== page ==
WWE Hall of Famer Bret “Hit Man” Hart is on his way to defeating Mr. McMahon at WrestleMania XXVI on March 28, 2010, at University of Phoenix Stadium in Glendale, Arizona. WWE’s annual extravaganza has gone from a one day show, to a full weekend of matches. AP file photo

I’ve been a fan of professional wrestling for 30 years, which makes what I’m about to say hard to believe: WrestleMania has become too big.

Yes, I’m aware this could tweak fans of World Wrestling Entertainment’s annual extravaganza, which Raymond James Stadium in Tampa, Florida hosted April 10-11. But by the time Night 2 of the weekend-long show ended, at about 11 p.m., I was completely spent. Exhausted. Wiped out.

Maybe it’s me? Maybe I’m now too old? Or — more likely — have we finally reached the point in the 36-year history of the show that it’s overloading wrestling fans?

For the record, I enjoyed WrestleMania 37. There wasn’t a match on the card that I hated. The main event for Night 1 — pitting Sasha Banks vs. Bianca Belair for the Smackdown Women’s Championship — was the match of the weekend. The triple-threat match between Roman Reigns, Daniel Bryan and Edge for the Universal Championship was a fitting show-closer. Heck, even the tag match between the team of hip hop artist Bad Bunny and Damien Priest against The Miz and John Morrison — a match I had anticipated to be average, at best, mediocre at worst — also was one of the best matches of the weekend. Bad Bunny’s work in the ring far surpassed my expectations. He even delivered a Canadian Destroyer to Morrison, which fans and wrestlers alike can tell you is not an easy move to pull off.

My issue is with the presentation of the show, which debuted March 31, 1985 at New York’s Madison Square Garden. What was once a four-hour spectacle on a Sunday every March or April has become a two-day marathon. I’m not even including the days leading up to WrestleMania. There was a two-night production of the “Stand and Deliver” show by NXT — WWE’s off-shoot brand featuring up-and-coming performers — and the WWE Hall of Fame ceremony, which took over three hours to induct the Classes of 2020 and 2021.

Here’s a few ideas that could keep the “Show of Shows” great, while also taking it easy on wrestling fans.

Get back to WrestleMania being one day, at four hours or less. This was Year 2 of the show going over two days. I thought nothing of it last year. I figured it was just some ploy WWE used to keep the fans intrigued over the weekend for a WrestleMania in Orlando that had no fans because of the pandemic. The last two WrestleManias have simply dragged on — the Sunday show starts about 3 p.m. and doesn’t end until 11 p.m. Only Super Bowl Sunday is comparable in length.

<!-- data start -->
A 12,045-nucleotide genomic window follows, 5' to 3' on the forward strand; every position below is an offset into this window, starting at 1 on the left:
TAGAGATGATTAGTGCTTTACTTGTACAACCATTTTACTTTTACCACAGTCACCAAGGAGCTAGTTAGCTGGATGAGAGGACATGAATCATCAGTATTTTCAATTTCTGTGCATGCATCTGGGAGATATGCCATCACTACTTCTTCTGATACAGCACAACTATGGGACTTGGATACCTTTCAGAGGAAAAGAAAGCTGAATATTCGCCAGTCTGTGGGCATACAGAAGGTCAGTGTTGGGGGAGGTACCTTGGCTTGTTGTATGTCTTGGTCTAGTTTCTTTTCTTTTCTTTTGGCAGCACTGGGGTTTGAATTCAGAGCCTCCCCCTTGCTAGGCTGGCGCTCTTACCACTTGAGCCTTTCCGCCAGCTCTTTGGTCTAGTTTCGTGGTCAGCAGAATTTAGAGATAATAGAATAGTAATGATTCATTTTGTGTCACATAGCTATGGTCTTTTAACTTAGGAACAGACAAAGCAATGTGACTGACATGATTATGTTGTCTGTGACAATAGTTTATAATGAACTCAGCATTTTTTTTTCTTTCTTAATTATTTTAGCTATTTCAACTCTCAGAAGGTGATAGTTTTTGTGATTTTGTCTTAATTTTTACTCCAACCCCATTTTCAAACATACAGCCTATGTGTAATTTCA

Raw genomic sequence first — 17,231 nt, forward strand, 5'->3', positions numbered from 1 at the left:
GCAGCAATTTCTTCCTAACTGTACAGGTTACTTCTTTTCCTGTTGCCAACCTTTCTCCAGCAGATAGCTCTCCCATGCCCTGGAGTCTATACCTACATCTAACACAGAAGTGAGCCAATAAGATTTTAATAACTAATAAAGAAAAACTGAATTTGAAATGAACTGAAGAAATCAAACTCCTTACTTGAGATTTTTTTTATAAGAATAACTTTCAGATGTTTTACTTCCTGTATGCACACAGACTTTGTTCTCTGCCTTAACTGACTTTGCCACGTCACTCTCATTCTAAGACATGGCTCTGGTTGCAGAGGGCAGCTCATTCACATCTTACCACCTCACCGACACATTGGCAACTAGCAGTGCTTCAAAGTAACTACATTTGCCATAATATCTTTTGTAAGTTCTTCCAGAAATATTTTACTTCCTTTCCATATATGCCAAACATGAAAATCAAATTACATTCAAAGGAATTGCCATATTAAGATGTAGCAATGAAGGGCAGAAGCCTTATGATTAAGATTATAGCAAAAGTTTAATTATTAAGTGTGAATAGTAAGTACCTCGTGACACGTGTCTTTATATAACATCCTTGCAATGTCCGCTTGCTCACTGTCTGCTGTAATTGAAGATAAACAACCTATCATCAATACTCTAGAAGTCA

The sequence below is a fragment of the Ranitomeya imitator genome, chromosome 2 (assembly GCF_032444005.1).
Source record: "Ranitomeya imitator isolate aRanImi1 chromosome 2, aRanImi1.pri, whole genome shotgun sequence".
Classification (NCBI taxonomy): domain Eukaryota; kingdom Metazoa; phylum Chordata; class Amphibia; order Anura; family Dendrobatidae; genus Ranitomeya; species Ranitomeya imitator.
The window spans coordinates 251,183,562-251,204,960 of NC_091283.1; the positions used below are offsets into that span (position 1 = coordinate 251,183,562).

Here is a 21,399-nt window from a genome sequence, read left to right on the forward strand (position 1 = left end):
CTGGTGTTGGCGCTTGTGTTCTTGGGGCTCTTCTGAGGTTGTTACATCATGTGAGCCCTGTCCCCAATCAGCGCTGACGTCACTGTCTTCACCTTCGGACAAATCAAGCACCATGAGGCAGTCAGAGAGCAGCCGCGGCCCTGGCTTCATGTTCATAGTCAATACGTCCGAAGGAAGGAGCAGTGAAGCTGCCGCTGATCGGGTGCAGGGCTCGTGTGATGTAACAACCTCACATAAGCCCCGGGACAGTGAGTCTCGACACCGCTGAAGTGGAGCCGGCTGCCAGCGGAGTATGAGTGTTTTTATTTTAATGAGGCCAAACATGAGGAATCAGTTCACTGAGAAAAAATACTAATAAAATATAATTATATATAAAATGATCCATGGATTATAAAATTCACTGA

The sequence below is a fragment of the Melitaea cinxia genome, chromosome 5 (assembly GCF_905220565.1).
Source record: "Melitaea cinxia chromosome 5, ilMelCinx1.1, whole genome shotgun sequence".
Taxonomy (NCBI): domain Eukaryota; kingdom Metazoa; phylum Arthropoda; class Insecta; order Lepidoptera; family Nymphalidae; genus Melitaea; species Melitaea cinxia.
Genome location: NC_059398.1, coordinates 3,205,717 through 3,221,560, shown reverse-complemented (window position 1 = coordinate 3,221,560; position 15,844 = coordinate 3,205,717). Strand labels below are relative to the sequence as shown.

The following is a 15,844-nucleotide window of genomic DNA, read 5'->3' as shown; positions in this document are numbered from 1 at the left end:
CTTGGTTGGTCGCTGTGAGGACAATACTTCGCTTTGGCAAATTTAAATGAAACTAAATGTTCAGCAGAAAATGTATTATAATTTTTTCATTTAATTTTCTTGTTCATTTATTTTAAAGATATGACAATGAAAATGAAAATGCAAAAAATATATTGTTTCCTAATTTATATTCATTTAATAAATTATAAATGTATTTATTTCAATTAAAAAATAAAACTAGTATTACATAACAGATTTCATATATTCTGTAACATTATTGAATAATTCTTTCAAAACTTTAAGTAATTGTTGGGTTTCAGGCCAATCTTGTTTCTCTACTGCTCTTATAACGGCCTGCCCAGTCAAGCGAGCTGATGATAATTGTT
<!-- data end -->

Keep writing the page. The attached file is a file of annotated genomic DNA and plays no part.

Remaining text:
If you go over the show’s history, the best WrestleManias have been anywhere from three to four hours. Get back to that. It’s the Super Bowl of professional wrestling. Have it on a Sunday, start it at 6 p.m. and wrap it up by 10 p.m.

What does this mean? Less matches and less wrestlers performing, I understand that’s unpopular for some, but it will make for more meaningful matches. Fans will stay interested longer. That should be a driving force going forward.

Put WrestleMania in stadiums with a roof. The company decided well over 10 years ago to have the event in major stadiums — as opposed to basketball/hockey arenas — each year. It was a tremendous idea that’s worked nicely. I was lucky enough to attend WrestleMania 27 at the now-defunct Georgia Dome in Atlanta with 72,000 fellow die-hards. It was an experience I’ll never forget.

However, Night 1 of this year’s show started late because of a weather delay, with rain and thunder storms in the Tampa area causing the start to be pushed back well over a half hour. This created a much longer show that stretched deep into the night. While Florida is an excellent destination for WrestleMania, the WWE may want to think about having the next one indoors — say, at Tropicana Field, where the Tampa Bay Rays play.

WrestleMania 38 will be at AT&T Stadium in Dallas, while WrestleMania 39 will be at SoFi Stadium in Inglewood, California. Thankfully, both stadiums have roof options. After this year, I would think WWE may want to keep that in mind when planning for future host cities.

Enough with the graphics. For the past couple of years, WWE has used 3D-esque graphics for wrestler entrances. It almost looks like something from an early 1990s kids show. I have yet to see fans go out of their way to praise it. It doesn’t look great and almost cheapens the product. It’s time for it to go away.

WrestleMania is the spectacle of sports entertainment. I’m convinced it can remain that way, but the presentation needs to be shorter and simplified.

 

Dave Dyer — 621-5640

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Twitter: @Dave_Dyer

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